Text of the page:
Zimbabwean nurses unions announced on Thursday that their members would go on strike next week to protest low wages and working conditions, the second such strike since the COVID-19 pandemic began.
“Our members will not be able to turn up for duty starting on Monday June 20,” Zimbabwe Professional Nurses Union president Robert Chiduku said in a letter addressed to the Parirenyatwa Group of Hospitals.
The government and health workers are at odds over pay as inflation in Zimbabwe reached 131.7 percent in May, a bleak echo of the hyperinflation that wiped out finances from citizens’ savings a decade ago.
During the coronavirus pandemic in 2020, the previous strike forced hospitals to turn away patients. The government did not immediately respond to a request for comment.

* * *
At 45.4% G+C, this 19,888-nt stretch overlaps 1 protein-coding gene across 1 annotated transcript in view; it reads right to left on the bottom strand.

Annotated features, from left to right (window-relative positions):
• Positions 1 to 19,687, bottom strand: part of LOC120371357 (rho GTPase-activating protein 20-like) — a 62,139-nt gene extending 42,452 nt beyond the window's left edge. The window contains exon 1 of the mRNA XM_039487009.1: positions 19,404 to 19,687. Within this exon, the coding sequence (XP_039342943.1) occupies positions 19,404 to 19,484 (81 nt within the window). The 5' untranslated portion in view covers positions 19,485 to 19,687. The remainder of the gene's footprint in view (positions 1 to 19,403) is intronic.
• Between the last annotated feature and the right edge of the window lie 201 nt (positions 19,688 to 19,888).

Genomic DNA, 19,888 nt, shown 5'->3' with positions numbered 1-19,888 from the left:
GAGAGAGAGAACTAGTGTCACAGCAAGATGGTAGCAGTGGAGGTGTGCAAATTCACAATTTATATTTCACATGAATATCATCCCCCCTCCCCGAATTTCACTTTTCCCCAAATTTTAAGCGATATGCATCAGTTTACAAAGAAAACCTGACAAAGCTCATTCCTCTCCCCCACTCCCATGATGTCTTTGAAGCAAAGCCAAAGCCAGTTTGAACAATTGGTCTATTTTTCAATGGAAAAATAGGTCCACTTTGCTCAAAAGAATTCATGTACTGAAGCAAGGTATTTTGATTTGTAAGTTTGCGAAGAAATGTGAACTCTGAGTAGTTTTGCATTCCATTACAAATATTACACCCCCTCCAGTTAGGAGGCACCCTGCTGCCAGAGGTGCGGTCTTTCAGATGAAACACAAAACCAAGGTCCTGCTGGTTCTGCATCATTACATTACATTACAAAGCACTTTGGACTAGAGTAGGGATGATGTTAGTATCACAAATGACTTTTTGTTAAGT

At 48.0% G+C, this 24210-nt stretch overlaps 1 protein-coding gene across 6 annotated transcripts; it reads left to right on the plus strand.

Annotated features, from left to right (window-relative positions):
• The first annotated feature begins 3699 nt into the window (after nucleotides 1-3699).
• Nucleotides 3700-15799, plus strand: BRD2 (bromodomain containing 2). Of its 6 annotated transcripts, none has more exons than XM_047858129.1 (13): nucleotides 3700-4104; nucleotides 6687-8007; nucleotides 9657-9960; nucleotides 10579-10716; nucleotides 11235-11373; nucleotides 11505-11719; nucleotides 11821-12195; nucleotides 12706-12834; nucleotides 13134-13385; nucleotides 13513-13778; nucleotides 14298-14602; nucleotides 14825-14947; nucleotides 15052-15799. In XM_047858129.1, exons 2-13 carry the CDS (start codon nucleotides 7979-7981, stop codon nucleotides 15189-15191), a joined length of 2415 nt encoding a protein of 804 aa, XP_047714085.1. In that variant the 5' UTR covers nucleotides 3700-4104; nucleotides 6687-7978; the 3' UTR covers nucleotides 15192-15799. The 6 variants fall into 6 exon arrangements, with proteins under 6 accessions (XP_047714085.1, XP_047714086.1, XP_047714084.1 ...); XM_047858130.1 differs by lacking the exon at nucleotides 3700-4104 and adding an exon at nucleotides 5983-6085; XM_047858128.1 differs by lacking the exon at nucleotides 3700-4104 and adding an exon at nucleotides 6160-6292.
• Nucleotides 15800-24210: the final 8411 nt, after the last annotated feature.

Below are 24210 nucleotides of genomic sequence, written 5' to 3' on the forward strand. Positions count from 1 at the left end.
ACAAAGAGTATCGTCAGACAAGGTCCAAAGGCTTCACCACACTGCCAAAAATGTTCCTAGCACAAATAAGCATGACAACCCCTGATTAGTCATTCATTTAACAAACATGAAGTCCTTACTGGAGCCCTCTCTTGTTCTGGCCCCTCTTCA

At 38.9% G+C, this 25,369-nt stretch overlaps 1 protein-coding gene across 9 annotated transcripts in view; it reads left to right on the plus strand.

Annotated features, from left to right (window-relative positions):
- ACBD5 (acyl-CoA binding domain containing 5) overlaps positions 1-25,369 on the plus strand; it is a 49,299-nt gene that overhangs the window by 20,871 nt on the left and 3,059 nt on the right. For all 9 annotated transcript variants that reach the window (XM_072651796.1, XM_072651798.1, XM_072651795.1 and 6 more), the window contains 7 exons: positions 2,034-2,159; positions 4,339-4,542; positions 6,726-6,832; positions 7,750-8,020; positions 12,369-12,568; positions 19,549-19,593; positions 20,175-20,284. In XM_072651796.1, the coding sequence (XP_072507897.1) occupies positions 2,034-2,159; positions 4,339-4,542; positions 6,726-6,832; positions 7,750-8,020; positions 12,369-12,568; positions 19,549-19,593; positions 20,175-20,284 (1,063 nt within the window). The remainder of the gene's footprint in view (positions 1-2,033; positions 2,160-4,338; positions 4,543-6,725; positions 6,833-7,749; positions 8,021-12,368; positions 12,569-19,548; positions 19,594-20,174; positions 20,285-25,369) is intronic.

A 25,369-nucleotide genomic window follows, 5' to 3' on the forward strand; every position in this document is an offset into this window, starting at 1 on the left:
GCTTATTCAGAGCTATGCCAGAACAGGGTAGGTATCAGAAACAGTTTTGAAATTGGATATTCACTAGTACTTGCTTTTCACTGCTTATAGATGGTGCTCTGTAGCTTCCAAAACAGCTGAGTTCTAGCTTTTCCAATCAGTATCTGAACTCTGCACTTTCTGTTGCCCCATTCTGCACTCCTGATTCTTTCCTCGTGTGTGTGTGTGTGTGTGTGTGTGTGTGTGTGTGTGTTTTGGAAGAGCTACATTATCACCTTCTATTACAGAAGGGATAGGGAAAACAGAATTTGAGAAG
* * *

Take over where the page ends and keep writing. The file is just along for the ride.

According to unions, nurses in Zimbabwe are paid 30,000 Zimbabwe dollars ($79.37) per month.
Chiduku said the union had “combined forces with our sister unions. The mood is people are fed up. Our salaries are pathetic”, Chiduku told newsmen.
Enock Dongo, president of the Zimbabwe Nurses Association (ZINA), said he was mobilizing members for the strike but needed to hear back from them before declaring that they would participate.
A strike would further devastate a health-care system that is already understaffed due to nurses leaving to work in the West.
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